As a new addition to the Hope House family, I had the unique perspective of looking in from the outside as I transitioned. Slowly turning to look outward into the world, I grew accustomed to the new life in which God had placed me. Life on the inside of Hope House ministry is so different from that of a 9 to 5. In a workplace, you are expected to complete the tasks you are assigned and you may seek advancement or a pay raise to further your career. This upward motion is a necessity for success in a career and there is nothing wrong with this focus.
This strategy would not work in the ministry at Hope House though. Relationships get in the way of tasks that need to be completed and lines between work life and not-work life get blurred and sometimes erased altogether. The house needs to get cleaned for the next program but there are kids outside who want to play ball or just sit and share life with you on the porch.
This is because ministry is not a job you can clock in and then clock out of at the end of the day. Ministry is continuous, messy, beautiful relationships with people: constantly humbling yourself to the needs of those around you, surrendering your schedule, loving them unconditionally.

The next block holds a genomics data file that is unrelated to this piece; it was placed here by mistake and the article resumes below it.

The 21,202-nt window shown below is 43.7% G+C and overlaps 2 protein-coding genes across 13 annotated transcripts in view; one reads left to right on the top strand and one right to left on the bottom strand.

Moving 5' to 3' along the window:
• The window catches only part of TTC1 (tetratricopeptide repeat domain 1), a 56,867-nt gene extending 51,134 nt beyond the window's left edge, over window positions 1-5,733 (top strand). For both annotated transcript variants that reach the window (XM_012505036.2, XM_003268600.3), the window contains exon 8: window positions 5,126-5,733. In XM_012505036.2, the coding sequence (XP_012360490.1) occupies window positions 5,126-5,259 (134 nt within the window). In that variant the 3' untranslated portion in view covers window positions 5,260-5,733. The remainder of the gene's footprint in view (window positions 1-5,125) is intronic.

After a few weeks at Hope House, I realized this was much harder to do than clean a bathroom or sweep a floor. Cleaning? I could do that on my own, but loving? And not just that, but loving everyone? I felt as if I had failed before I even started. I simply did not have it in me.
As it turned out, I didn’t need to have it in me but rather through me. There was no way I could love radically enough by myself to make a difference. But God could. And it was me He had chosen to use for this specific purpose. It was me He had chosen to act as a conduit for love: love through cleaning, love through planning, but ultimately, love through relationships.
“He must become greater; I must become less” John wrote (3:30). In other words, I had to work in a downward motion: for Christ to increase, I must decrease. I should be seeking the moments where I could lay all of my lists aside and risk being less productive so I could love my neighbor. And the only way I could do that was to recognize my inadequacy to do even that without Christ in me. He says “My grace is sufficient for you, My power is made perfect in weakness” (2 Corinth 12:9). Like Paul, I want to boast about my weakness so that Christ may be glorified all the more.
Hannah Wilkinson – House Director